So the time for financial planning is now, suggests CBS MarketWatch Correspondent Stacey Tisdale.
According to the College Board, the average cost of tuition at a public institution is about $13,000 for four years. And four years at a private college costs $58,000, just for tuition. There's also room and board, books, computers, travel and social expenses.
For parents who plan to send their kids to four-year colleges in the next 20 years, it will become even more costly.
Projected Total College Expensessize>
|YEAR||PUBLIC COLLEGE||PRIVATE COLLEGE|
When to Start
When it comes to saving for college, the No. 1 mistake parents make is waiting too long to get started.
What parents need is a good investment plan; that way interest will accomplish two-thirds of the savings for them.
When it comes to choosing a good investment plan, financial planners agree that the younger the child, the more aggressive investments should be.
For children up to age 12, the bulk of the investment should be in the stock market. Use a stock mutual fund, monitored by professionals.
Vanguard and Fidelity have funds targeted for various life events such as college planning.
General Rules oThumb:
- When your child is 12 to 14, start to gradually transfer the profits from stock investments to "safe havens," such as Treasury bonds, certificates of deposit, or money-market accounts. This way by the time your child is ready to attend college, all the money earmarked for college will be out of the market.
- By the time your child is age 14, take enough money for the first year of college out of stocks and put that money into safe havens.
- You should have enough money out for the first and sophomore years by the time the child reaches age 15.
- By the time your child is age 16, enough money should be out of the market for the first three years.
- All the money should be in safe havens by the time your child is age 17.
Unlike the stock market, the bond market can offer a more predictable stream of savings.
Series EE bonds are popular for saving for college. They allow parents to invest in very small increments. Also popular are zero-coupon Treasuries, which allow investors to pick a maturity date.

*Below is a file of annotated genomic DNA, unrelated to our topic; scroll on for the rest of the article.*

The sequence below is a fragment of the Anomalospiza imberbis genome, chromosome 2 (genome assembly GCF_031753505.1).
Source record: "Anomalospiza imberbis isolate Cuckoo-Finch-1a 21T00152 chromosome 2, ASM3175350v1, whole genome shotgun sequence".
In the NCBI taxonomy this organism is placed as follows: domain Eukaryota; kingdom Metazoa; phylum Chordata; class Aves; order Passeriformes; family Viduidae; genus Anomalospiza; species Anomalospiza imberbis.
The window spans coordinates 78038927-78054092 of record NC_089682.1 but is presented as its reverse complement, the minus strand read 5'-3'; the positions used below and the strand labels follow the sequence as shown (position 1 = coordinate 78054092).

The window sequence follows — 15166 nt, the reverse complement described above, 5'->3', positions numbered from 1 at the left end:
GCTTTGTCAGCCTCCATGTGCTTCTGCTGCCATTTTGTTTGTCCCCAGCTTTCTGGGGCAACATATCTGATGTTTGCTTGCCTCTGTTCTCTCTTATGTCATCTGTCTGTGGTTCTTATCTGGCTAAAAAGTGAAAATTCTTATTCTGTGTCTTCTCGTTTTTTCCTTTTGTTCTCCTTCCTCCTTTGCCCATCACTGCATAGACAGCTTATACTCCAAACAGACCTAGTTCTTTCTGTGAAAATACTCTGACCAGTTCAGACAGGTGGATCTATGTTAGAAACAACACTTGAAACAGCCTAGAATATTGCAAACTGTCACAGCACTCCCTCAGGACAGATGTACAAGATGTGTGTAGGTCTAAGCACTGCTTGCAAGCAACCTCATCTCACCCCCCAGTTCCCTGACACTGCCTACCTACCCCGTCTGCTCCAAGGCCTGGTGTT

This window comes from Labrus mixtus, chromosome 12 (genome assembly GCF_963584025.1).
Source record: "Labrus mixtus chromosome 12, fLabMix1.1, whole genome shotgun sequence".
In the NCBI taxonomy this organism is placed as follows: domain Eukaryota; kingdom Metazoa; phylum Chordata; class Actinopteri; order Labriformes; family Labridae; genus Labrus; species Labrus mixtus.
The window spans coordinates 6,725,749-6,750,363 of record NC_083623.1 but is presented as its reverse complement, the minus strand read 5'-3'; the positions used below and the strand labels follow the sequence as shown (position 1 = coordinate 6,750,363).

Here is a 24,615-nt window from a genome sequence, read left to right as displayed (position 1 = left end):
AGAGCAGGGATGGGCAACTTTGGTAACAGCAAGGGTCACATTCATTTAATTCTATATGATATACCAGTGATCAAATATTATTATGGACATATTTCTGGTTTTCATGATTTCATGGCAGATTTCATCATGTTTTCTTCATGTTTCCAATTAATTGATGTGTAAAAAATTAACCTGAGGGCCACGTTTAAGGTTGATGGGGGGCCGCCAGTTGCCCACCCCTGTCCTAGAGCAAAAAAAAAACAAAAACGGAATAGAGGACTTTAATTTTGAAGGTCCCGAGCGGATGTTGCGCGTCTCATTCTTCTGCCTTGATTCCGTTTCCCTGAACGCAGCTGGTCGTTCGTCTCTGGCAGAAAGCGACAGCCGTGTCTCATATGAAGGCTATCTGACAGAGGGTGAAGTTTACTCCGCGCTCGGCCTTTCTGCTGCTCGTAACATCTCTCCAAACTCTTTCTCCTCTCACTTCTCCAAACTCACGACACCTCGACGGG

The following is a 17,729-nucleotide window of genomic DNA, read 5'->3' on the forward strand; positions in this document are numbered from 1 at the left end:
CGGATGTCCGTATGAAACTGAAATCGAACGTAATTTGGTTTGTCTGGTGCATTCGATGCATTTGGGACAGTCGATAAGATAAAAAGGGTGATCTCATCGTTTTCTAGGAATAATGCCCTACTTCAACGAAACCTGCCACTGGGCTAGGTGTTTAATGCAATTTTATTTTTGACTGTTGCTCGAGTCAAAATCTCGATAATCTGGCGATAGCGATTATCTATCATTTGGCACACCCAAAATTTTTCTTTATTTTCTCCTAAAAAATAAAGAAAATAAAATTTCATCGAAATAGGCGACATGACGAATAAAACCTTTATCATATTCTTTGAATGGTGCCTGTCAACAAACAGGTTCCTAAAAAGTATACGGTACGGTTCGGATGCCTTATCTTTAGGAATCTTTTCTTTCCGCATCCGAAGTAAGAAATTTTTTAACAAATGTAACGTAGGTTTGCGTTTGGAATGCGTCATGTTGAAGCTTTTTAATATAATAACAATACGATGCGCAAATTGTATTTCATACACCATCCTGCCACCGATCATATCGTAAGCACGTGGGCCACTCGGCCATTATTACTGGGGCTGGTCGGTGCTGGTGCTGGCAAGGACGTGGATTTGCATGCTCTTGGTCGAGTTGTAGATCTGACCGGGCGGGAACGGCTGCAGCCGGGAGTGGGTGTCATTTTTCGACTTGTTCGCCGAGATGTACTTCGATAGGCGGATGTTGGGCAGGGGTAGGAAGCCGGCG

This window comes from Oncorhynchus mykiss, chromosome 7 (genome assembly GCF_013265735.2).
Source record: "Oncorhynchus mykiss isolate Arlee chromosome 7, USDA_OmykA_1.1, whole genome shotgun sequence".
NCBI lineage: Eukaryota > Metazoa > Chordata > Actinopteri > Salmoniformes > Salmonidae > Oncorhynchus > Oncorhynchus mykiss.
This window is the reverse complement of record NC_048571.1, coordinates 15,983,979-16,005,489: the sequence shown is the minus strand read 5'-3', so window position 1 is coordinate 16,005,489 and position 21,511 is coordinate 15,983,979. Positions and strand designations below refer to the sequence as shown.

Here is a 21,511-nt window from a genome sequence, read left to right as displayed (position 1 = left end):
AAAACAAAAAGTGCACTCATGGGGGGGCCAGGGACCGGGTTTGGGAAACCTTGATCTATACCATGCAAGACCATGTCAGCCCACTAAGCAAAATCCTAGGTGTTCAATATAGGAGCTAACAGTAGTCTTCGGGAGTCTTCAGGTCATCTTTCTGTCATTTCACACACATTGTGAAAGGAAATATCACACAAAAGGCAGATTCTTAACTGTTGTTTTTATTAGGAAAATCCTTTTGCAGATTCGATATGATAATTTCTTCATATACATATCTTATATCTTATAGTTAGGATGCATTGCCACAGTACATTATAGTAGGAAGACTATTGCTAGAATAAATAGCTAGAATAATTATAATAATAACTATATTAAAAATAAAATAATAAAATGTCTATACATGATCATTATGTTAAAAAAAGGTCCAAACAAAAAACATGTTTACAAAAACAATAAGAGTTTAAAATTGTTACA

For example, if your child is going to college in 2010, you could buy a Treasury bond now that will mature that year.
General information on bonds is available from The Bond Market Association online.
You can also invest and trade bonds online with www.tradebonds.com and www.bondagent.com.
Or you can buy bonds through a broker.
Other Investment Options
Education IRAs are an option, but they have a $500-per-year cap on contributions.
Another option is a Uniform Gift for Minors Act (or UGMA) bank account, in which the money grows tax-free. The grand total is taxed at the child's rate.
State-sponsored college savings plans are soaring in popularity. Thirty-four states now offer tuition-savings plans with great tax advantages. These college savings plans invest in a mix of stocks, bonds and cash investments such as money markets or CDs.
You can get into these plans for as little as $50 per year. The plans grow tax-deferred. When you take money out, it is taxed at the child's rate. You can invest in any state's plan regardless of residency.
If you don't spend all the money in the plan, you can roll it over to the account of another child in the family, or designate a new beneficiary.
Types of State Plans
New York State's College Savings Program is a very popular plan; it's well managed. It allows New York residents to deduct the full amount of their contributions from state income taxes.
Minnesota's new EDVEST Program will actually mach some contributions.
Other highly ranked programs are College Savings Iowa, Delaware's College Investment Plan, and New Hampshire's UNIQUE College Investing Plan.
An excellent source of general information on these state-sponsored plans is the nonprofit College Savings Plan Network. Its Web site also provides links to every state's college savings plan.
©1999 CBS Worldwide Inc. All Rights Reserved